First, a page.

Those responsible for the future changes in education have to have a long-term vision and detailed plan that is framed by ethical considerations. Could the United Nation’s 17 Sustainable Development Goals be a starting point?

A child starting school this September could go to University in 2038 (if Universities have adapted to equip students with the skills required to succeed in 2038) and enter the workforce in 2041 or 2042. The principles of parental choice and a belief in wanting the best possible future for their children is making new parents question the validity of the current system.

What about new parents? Who asks them about their vision for the future?

If you agree that the system is broken, then what is needed is a comprehensive redesign creating something holistic with the essential learning dimensions - a multidimensional framework allowing students to ‘come out the other side’ with the analytical and creative skills that they will need as they start their life journey.

Some aspects of the next generation’s future will be complex and uncertain: the global balance of political and economic power; the forward march in artificial intelligence; global warming; terrorism are all so big that it is difficult to imagine outcomes for, and combining them will be a real challenge for all of us who have a passionate and vested interest in children’s futures.

Furthermore, the challenge of change that we and our families are all faced with has the most influence on our children. Across the world schools are starting to realise that ‘not to act’ and instead continue ‘self-preservation’ is unacceptable. The urgency to initiate a formal transition towards sustainable learning centres that empower young people to provide solutions is upon us.

Oh yes, have we not mentioned the students? Shouldn’t they be at the centre of everything that we do? Do you trust them to be the change-makers?

Are you adapting? Are you a leader in next generation learning? 

Could the United Nation’s 17 Sustainable Development Goals be a starting point? Good health and wellbeing; gender equality; affordable and clean energy; economic growth; industry; innovation; infrastructure; sustainable cities and communities; responsible consumption and production; climate action; peace; justice; and strong institutions. Changing our education to reflect these goals is inevitable and so those responsible for education have to have a long-term vision and plan for the future that is framed by these ethical considerations.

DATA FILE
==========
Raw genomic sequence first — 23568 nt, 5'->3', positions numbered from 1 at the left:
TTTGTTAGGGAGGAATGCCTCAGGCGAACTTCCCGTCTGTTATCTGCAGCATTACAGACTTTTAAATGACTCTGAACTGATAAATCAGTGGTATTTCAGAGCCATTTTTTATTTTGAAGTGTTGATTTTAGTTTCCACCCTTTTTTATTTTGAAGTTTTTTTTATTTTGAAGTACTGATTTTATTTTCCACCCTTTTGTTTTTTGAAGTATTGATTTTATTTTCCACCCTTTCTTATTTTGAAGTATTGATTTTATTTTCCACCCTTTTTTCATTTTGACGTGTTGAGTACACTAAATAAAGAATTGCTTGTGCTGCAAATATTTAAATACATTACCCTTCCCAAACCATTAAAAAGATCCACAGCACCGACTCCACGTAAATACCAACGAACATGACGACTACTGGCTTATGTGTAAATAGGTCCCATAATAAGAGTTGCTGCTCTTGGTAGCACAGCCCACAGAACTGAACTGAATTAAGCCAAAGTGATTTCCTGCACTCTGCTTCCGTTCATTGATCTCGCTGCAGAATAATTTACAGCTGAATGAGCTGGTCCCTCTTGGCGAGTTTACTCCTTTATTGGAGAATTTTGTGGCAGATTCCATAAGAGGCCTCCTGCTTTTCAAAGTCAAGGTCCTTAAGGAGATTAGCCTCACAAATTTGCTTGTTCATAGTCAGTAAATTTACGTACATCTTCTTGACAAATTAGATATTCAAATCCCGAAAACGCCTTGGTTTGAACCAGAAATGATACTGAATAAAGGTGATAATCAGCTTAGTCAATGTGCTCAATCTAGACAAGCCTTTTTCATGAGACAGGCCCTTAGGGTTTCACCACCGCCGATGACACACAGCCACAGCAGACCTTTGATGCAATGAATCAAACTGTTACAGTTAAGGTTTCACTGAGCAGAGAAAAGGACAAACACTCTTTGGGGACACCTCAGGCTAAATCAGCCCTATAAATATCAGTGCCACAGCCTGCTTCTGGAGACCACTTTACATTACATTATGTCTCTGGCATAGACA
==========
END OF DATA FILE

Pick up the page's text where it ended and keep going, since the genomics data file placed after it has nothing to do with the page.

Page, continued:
According to the ‘Future of Jobs Report 2020’ by the World Economic Forum, we should be teaching children the skills of complex problem-solving; critical thinking; creativity; people management; coordinating with others; emotional intelligence; and negotiation. Businesses are less likely to place value on traditional GCSE and A level qualifications which will surely have important ramifications for education. Are you adapting? Are you a leader in next generation learning? 

What was your schooling like? Was it like the experience of Winston Churchill?

Did your education require you, lesson after lesson, day after day, to copy down facts, remember them accurately and reproduce them when required? If it was, it was the skills of note taking and memorisation that you were practising, along with the attitude of unquestioning acceptance. 

If, on the other hand, your curriculum was built around groups researching self-chosen projects rooted in the real-world application of learning, then it was the skills of collaboration, discussion, and problem-solving, and the attitude of self-organisation that you were developing.

School closures all over the world give us all an opportunity to reflect on what we teach, why we teach it, and how we teach it. 

Way back in 2008, Guy Claxton wrote his seminal book, ‘What’s the point of school?’ It was considered by many to be a thought-provoking and timely insight into why schools are built to fail: “Schools must change. The case is overwhelming. It is education’s core responsibility to prepare young people for the future and it is failing in this duty.” (Claxton, 2008). The book offered suggestions on how to redesign schools to satisfy the needs of the modern world, yet little seems to have changed. Indeed, one could argue that the current education system as we know it is not fit for purpose.

Whether it is to generate global problem-solvers, to produce a suitably energised and skilled workforce to tackle the big issues that our global society faces, or to give parents more choice, there is a growing opportunity to redesign education.

If you have not got a long-term detailed plan you are going to be playing ‘catch-up’ as a growing number of ‘education thought-leaders’ are already designing educational, sustainable life centres. 

The needs for an agile learning future are being recognised and the seeds have been sown. 

You reap what you sow.